A Clean Well Lighted Place, is set in a cafe, with two waiters and an old man. The old man is trying to get through the night, with as many drinks as possible, because he has no one waiting for him at home, and nothing else to do once he gets there. On the other hand, the young waiter is impatiently waiting for the old man to finish, so he can go home to his wife who is waiting for him. The older waiter, who has also passed the age, when he can look forward to going home to a wife and family, watches the interaction between the impatience of youth, and the hopelessness of old age. As he ponders, the fact that the old man has money, and yet has tried to kill himself, he wonders, if life becomes meaningless, when there is no purpose to it. After the old man is finally forced to leave the cafe, by the younger waiter who refuses to replenish his glass; the older waiter goes on to a bar, wondering if there is a God or heaven or an afterlife, and if there is none, then, is there a purpose to life? He chides himself for thinking of such things and wonders if his malady is insomnia.
In this short story, Hemingway contemplates the meaning of life. He seems to ask some fundamental questions, about what each one of us has come into this world for. Is there a purpose to our lives, and what is left for us after this purpose has been achieved? The three characters in the story the older waiter, the younger waiter and the old man, each looks at life through his own perspective. The younger waiter is shown as a young man, confident and looking forward to getting on with his life. His life revolves around his work and his family. The old man is at the end of his life and has nothing to look forward to. He has lost his wife, and he has no near and dear ones waiting for him at home. In desperation, he has tried to take his own life. He seems to view life as something to be endured taking each day as it comes and trying to get through it as best as he can. The older waiter is at the center of these two extremes. He believes that life is worth living only if there is some motivation. He realizes that the old man has nothing to look forward to, and hence he has tried to commit suicide.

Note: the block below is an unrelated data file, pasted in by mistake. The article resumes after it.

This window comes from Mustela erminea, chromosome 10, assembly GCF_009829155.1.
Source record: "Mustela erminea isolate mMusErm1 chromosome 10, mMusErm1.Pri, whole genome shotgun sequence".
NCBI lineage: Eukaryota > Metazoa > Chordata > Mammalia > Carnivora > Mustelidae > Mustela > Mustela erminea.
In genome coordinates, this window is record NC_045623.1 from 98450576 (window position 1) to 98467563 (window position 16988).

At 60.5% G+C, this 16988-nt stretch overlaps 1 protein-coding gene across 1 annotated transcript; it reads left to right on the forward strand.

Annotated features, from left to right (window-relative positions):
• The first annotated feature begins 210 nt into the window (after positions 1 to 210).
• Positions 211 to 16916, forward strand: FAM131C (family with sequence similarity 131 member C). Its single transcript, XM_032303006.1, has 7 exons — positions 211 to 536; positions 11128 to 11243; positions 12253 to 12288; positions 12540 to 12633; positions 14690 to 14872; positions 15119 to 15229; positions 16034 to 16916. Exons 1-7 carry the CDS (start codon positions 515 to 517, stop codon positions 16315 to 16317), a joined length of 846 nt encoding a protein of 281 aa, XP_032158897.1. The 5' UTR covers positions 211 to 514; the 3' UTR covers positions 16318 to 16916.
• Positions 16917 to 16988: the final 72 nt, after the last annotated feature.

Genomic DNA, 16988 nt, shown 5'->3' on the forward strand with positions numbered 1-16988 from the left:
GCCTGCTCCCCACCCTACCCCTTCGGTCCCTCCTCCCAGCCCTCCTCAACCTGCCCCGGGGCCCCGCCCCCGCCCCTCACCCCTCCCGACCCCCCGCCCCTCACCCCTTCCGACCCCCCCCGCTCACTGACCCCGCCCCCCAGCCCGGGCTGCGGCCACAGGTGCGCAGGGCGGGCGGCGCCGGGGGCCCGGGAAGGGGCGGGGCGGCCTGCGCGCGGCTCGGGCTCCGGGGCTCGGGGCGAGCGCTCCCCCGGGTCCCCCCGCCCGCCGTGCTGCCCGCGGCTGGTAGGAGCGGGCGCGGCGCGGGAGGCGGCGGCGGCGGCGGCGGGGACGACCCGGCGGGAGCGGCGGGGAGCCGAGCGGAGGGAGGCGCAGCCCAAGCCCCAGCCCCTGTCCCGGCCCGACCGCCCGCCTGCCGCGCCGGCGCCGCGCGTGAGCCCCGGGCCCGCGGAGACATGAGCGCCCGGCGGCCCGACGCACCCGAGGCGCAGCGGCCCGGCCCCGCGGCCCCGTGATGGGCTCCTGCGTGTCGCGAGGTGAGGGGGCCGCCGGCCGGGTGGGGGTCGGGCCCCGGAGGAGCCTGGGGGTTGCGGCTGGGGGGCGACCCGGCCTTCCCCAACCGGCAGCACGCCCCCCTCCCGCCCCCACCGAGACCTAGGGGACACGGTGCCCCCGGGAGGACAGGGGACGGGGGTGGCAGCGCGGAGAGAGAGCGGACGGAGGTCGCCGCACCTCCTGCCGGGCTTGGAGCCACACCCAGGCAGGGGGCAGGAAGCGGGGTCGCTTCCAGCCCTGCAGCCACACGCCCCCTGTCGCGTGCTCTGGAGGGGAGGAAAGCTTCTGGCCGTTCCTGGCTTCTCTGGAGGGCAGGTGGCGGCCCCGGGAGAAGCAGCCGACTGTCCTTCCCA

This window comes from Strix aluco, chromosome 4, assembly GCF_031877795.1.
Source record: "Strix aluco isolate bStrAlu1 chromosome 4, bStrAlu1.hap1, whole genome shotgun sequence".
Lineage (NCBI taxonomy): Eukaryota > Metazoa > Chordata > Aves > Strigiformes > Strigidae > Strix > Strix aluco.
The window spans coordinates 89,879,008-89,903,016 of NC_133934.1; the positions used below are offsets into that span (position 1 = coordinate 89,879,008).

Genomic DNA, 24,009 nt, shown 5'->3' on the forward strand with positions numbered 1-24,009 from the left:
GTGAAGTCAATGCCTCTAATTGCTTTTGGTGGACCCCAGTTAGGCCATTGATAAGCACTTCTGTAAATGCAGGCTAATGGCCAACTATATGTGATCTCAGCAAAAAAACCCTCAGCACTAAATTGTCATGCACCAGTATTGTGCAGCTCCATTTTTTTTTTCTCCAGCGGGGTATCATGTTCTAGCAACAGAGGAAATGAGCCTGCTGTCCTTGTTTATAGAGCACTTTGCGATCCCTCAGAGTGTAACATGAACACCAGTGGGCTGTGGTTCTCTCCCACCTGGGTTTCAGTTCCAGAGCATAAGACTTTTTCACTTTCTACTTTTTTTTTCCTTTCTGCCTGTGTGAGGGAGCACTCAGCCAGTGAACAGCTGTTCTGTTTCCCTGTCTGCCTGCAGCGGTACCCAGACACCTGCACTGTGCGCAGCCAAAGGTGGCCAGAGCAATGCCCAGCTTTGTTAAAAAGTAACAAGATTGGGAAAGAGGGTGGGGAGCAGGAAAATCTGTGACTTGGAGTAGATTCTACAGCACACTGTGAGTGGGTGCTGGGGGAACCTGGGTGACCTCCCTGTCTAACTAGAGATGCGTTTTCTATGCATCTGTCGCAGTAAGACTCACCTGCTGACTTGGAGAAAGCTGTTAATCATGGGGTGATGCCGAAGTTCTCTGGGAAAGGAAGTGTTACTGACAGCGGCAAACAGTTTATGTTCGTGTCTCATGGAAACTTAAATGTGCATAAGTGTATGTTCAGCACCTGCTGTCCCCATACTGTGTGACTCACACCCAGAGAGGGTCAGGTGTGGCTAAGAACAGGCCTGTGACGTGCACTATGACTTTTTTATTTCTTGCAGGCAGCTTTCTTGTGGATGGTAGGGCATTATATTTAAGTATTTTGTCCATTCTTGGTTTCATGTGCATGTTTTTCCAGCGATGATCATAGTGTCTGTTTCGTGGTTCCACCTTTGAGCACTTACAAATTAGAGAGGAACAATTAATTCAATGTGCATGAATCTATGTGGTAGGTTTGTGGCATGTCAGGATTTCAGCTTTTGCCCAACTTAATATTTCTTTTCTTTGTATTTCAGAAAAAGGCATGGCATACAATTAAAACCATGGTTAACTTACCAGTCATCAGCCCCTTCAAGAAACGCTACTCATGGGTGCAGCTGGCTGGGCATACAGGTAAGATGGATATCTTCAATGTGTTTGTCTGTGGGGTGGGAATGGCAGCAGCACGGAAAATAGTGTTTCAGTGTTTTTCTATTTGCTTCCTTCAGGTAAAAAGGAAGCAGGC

In this story, Hemingway deals with the malaise of loneliness in old age. Death is the ultimate end of life, and one we cannot escape, but loneliness and the feeling of being unwanted and a burden to society, is what seems worse than death itself. When one is young and full of life and vigor, like the young waiter, one does not contemplate old age, and is impatient with the infirmities of old age. As one grows older, one begins to contemplate, and realize that old age and loneliness is beginning to creep upon one, as is the case of the older waiter. The well lighted, clean cafe is a haven for the old man, who is desperately lonely and fears the darkness of a life that has lost meaning. He finds solace in the presence of others and the atmosphere of the clean and well lighted cafe. In a sense, the three characters in the story seem to embody the three phases of a man’s life, youth, middle age and old age; and the changes that occur in man’s view of life, as he passes through each of these phases.
Hemingway seems to suggest that man is merely a small speck in a sea of nothingness. He speaks through the older waiter who says “It was all a nothing and man was a nothing too.” His substitution of the word Nada, which means nothing, in his prayers for the actual words of the prayer, also seems to suggest the same theme. Loneliness and the futility of man’s existence, seems to be the central theme of the story, and it seems that each one deals with it in his own way. The cafe that is clean and well lit offers a refuge to people battling loneliness and despair.
Hemingway’s genius lies in the way he uses a minimum number of words, and is still able to convey his basic ideas to his readers, allowing his style to speak for itself. He often omits certain dialogue tags, for example when the waiters are speaking, he does not always specify which waiter it is who is speaking, leaving the reader to guess the identity of the speaker. His sometimes vague sentences are a deliberate way of conveying something that is confusing or unclear in life. When the waiter says “It was all a nothing and man is a nothing too”, the idea is perhaps to convey to the reader that nothingness has no clear definition. His style is unemotional and does not try to be judgemental of his characters. He leaves his readers to decide, how to view their behavior. Perhaps Hemingway gives vent to his own disillusionment with life, through his characters in this short story. The contrasts he uses in his imagery of light and shadow, youth and old age all seem to increase the philosophical aspects of the story.